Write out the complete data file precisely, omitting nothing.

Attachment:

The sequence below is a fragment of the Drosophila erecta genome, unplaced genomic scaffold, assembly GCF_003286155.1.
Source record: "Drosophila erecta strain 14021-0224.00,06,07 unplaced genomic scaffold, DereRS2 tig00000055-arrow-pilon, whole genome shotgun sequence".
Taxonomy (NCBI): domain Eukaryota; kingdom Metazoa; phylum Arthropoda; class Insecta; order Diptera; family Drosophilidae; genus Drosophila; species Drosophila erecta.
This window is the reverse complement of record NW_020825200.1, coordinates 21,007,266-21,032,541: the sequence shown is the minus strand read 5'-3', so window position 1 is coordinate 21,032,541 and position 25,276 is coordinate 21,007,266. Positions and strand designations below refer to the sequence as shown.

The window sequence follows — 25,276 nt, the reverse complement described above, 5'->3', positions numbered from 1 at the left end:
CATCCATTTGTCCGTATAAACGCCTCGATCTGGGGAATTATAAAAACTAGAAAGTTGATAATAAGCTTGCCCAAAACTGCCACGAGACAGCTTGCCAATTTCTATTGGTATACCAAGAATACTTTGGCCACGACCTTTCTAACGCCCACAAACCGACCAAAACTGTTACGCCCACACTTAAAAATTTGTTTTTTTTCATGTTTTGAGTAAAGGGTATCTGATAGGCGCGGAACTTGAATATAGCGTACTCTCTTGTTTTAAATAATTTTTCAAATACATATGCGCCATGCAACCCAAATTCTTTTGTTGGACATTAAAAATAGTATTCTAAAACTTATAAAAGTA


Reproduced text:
The sequence below is a fragment of the Drosophila erecta genome, unplaced genomic scaffold, assembly GCF_003286155.1.
Source record: "Drosophila erecta strain 14021-0224.00,06,07 unplaced genomic scaffold, DereRS2 tig00000055-arrow-pilon, whole genome shotgun sequence".
Taxonomy (NCBI): domain Eukaryota; kingdom Metazoa; phylum Arthropoda; class Insecta; order Diptera; family Drosophilidae; genus Drosophila; species Drosophila erecta.
This window is the reverse complement of record NW_020825200.1, coordinates 21,007,266-21,032,541: the sequence shown is the minus strand read 5'-3', so window position 1 is coordinate 21,032,541 and position 25,276 is coordinate 21,007,266. Positions and strand designations below refer to the sequence as shown.

The window sequence follows — 25,276 nt, the reverse complement described above, 5'->3', positions numbered from 1 at the left end:
CATCCATTTGTCCGTATAAACGCCTCGATCTGGGGAATTATAAAAACTAGAAAGTTGATAATAAGCTTGCCCAAAACTGCCACGAGACAGCTTGCCAATTTCTATTGGTATACCAAGAATACTTTGGCCACGACCTTTCTAACGCCCACAAACCGACCAAAACTGTTACGCCCACACTTAAAAATTTGTTTTTTTTCATGTTTTGAGTAAAGGGTATCTGATAGGCGCGGAACTTGAATATAGCGTACTCTCTTGTTTTAAATAATTTTTCAAATACATATGCGCCATGCAACCCAAATTCTTTTGTTGGACATTAAAAATAGTATTCTAAAACTTATAAAAGTA